— CDC (@CDCgov) October 11, 2021

Russian hospitals 'close to capacity' amid low vaccination uptake

Russian hospitals 'close to capacity' amid low vaccination uptake

Russia continues to have one of the world's highest death tolls throughout the pandemic as its coronavirus task force on Monday reported on low vaccination rates and overflowing hospitals.

Kremlin spokesman Dmitry Peskov blamed the low vaccination rates for causing the extreme case and death numbers.

The vaccination level we have is too low, impermissibly low. That is why we have mortality numbers that are so high. We are using every opportunity to make a simple call on all citizens—go ahead and get the shot.

FULL STORY: Russia Admits Some Hospitals Close to Capacity, Over 29,000 New COVID Cases Reported

We are not at the 'beginning of the end' of the pandemic, Yale Professor tells Greek journalist

We are not at the "beginning of the end" of the coronavirus pandemic, but near the "end of the beginning," Yale University Professor of Social and Natural Science Nicholas Christakis warned in an interview with Greek TV news channel Skai last night.

To be safe now – because with the original strain we could have gotten by with a much smaller percentage, but the virus has become much more infectious – 85 percent to 90 percent of the population would have to be vaccinated or infected.

The second phase would be about "cleaning up" after the virus, he added, which he likened to a "tsunami" and the third post-pandemic phase should not be expected until around 2024, when Christakis said the world will have suffered more casualties than it would have with a "better" exit strategy.

Texas pushes for vaccine mandate ban despite leading nation in COVID deaths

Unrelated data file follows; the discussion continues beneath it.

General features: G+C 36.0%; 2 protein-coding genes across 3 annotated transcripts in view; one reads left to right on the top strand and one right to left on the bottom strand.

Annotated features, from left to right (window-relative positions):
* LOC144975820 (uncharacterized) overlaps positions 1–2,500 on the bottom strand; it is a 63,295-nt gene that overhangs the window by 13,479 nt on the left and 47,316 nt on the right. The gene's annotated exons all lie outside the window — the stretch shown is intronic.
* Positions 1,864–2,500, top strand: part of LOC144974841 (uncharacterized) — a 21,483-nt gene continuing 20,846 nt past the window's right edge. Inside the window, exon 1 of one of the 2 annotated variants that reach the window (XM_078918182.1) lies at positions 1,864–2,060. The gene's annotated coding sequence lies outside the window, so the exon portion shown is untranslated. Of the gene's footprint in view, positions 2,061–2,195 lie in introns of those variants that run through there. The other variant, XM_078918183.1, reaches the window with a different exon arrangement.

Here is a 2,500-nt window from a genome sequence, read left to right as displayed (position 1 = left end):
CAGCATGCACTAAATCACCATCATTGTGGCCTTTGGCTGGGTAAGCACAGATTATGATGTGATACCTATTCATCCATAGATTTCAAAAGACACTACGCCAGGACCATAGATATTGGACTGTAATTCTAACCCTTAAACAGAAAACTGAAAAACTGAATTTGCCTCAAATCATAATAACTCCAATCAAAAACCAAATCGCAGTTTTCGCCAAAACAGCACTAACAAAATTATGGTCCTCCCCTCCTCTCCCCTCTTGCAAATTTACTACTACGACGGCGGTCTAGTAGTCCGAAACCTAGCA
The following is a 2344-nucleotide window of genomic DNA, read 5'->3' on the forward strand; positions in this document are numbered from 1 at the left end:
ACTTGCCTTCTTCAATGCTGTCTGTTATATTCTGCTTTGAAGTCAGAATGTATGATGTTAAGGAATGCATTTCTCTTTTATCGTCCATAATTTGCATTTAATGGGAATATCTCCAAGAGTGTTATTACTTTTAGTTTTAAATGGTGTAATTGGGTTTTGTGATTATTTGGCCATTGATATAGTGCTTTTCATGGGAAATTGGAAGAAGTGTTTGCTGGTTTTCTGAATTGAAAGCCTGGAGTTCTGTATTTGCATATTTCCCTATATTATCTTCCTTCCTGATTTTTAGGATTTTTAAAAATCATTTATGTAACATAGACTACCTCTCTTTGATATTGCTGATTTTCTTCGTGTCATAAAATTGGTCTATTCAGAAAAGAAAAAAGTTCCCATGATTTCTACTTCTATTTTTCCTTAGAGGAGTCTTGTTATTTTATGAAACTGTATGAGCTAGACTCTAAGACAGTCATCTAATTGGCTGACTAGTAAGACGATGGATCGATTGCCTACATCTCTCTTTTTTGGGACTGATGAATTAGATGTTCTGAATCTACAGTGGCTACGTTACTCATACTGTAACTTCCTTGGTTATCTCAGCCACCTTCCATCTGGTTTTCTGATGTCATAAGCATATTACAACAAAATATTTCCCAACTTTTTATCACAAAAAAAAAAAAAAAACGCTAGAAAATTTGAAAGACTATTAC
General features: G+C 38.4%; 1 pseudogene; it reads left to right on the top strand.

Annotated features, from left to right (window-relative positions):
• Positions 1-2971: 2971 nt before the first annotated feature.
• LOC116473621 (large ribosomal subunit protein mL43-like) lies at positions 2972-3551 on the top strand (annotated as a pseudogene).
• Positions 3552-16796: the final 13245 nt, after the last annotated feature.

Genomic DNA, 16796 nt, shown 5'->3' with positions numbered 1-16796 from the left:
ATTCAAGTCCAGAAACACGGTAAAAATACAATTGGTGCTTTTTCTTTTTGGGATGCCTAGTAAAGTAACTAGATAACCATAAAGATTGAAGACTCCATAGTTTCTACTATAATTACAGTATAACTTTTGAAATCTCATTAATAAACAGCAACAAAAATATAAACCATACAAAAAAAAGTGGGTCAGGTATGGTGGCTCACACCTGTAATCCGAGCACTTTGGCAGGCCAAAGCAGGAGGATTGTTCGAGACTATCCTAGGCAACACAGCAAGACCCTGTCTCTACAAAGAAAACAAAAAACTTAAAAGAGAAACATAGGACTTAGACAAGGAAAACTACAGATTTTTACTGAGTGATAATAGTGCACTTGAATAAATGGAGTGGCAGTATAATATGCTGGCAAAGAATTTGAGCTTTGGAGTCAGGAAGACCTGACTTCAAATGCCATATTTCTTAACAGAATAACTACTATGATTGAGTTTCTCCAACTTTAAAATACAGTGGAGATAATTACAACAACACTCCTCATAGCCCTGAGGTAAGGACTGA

The order to ban vaccine mandates for workers comes as Texas leads the nation in average daily deaths due to COVID-19 and continuing vaccine hesitancy among a section of the U.S. population.

Data compiled by The New York Times shows that the average number of daily deaths from COVID-19 in Texas stands at 241.4. That figure represents data from the seven days up to October 11.

Texas' average is significantly higher than the state with the next highest figure, Florida, which stands at 149.7 average daily deaths.

FULL STORY: Greg Abbott's Vaccine Mandate Ban Comes as Texas Leads U.S. in Daily COVID Deaths

George Clooney's verdict on COVID vaccine mandates

The Hollywood star did not mince his words during an interview at London Film Festival after participating in a series of interviews about his political views.

Clooney - a supporter of President Biden - said he backed the idea that "every company" should make vaccines mandatory when asked if they should be compulsory on film sets.

U.N. condemns affect of pandemic on poorer nations

Secretary-General Antonio Guterres says the pandemic has pushed over 100 million people into poverty and left more than four billion people with little or no social support, healthcare, or financial security.

Speaking on an International Monetary Fund panel last night, he said that global solidarity "is missing in action" and people living in conflict-affected and poor countries are suffering most of all - especially when it comes to vaccine distribution.

Vaccine inequality is a moral outrage that is condemning the world to millions more deaths and prolonging an economic slowdown that could cost trillions of dollars, hitting the poorest countries hardest of all.

Texas Governor issues executive order prohibiting vaccine mandates

Greg Abbott issued an executive order Monday to prohibit any entity, including private business, from enforcing a vaccine mandate on workers and called on colleagues in other states to push through similar laws.

It is being seen as a response to the Biden administration's plans to issue rules requiring employers with over 100 workers to be vaccinated or test weekly for the virus.

Abbot set out the laws by arguing that nobody should be restricted from day-to-day activities, including work, because of reasons such as religious beliefs or medical issues.

No entity in Texas can compel receipt of a COVID-19 vaccine by any individual, including an employee or a consumer, who objects to such vaccination for any reason of personal conscience, based on a religious belief, or for medical reasons, including prior recovery from COVID-19.

Abbott, who was previously vaccinated and also later tested positive for COVID-19, noted in his order that "vaccines are strongly encouraged for those eligible to receive one, but must always be voluntary for Texans".